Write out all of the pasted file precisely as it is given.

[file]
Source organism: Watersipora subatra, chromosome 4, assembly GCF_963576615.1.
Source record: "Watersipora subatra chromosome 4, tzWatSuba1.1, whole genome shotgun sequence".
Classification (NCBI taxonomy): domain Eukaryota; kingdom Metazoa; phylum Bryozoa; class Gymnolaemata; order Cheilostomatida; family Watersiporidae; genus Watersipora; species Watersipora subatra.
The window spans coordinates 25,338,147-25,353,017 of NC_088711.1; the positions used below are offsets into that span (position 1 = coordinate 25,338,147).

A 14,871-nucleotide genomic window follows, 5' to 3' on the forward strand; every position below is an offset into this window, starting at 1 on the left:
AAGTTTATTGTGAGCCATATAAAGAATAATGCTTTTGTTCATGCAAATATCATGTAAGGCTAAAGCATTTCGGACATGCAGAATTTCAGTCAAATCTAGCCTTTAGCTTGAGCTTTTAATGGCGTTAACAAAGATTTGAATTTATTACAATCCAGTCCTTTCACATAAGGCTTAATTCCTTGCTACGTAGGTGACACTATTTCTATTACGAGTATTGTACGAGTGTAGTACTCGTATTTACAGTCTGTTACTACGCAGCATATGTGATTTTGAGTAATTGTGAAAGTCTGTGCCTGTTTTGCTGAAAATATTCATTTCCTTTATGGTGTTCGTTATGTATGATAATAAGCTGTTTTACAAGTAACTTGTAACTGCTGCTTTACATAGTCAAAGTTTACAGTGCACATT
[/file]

Source organism: Watersipora subatra, chromosome 4, assembly GCF_963576615.1.
Source record: "Watersipora subatra chromosome 4, tzWatSuba1.1, whole genome shotgun sequence".
Classification (NCBI taxonomy): domain Eukaryota; kingdom Metazoa; phylum Bryozoa; class Gymnolaemata; order Cheilostomatida; family Watersiporidae; genus Watersipora; species Watersipora subatra.
The window spans coordinates 25,338,147-25,353,017 of NC_088711.1; the positions used below are offsets into that span (position 1 = coordinate 25,338,147).

A 14,871-nucleotide genomic window follows, 5' to 3' on the forward strand; every position below is an offset into this window, starting at 1 on the left:
AAGTTTATTGTGAGCCATATAAAGAATAATGCTTTTGTTCATGCAAATATCATGTAAGGCTAAAGCATTTCGGACATGCAGAATTTCAGTCAAATCTAGCCTTTAGCTTGAGCTTTTAATGGCGTTAACAAAGATTTGAATTTATTACAATCCAGTCCTTTCACATAAGGCTTAATTCCTTGCTACGTAGGTGACACTATTTCTATTACGAGTATTGTACGAGTGTAGTACTCGTATTTACAGTCTGTTACTACGCAGCATATGTGATTTTGAGTAATTGTGAAAGTCTGTGCCTGTTTTGCTGAAAATATTCATTTCCTTTATGGTGTTCGTTATGTATGATAATAAGCTGTTTTACAAGTAACTTGTAACTGCTGCTTTACATAGTCAAAGTTTACAGTGCACATT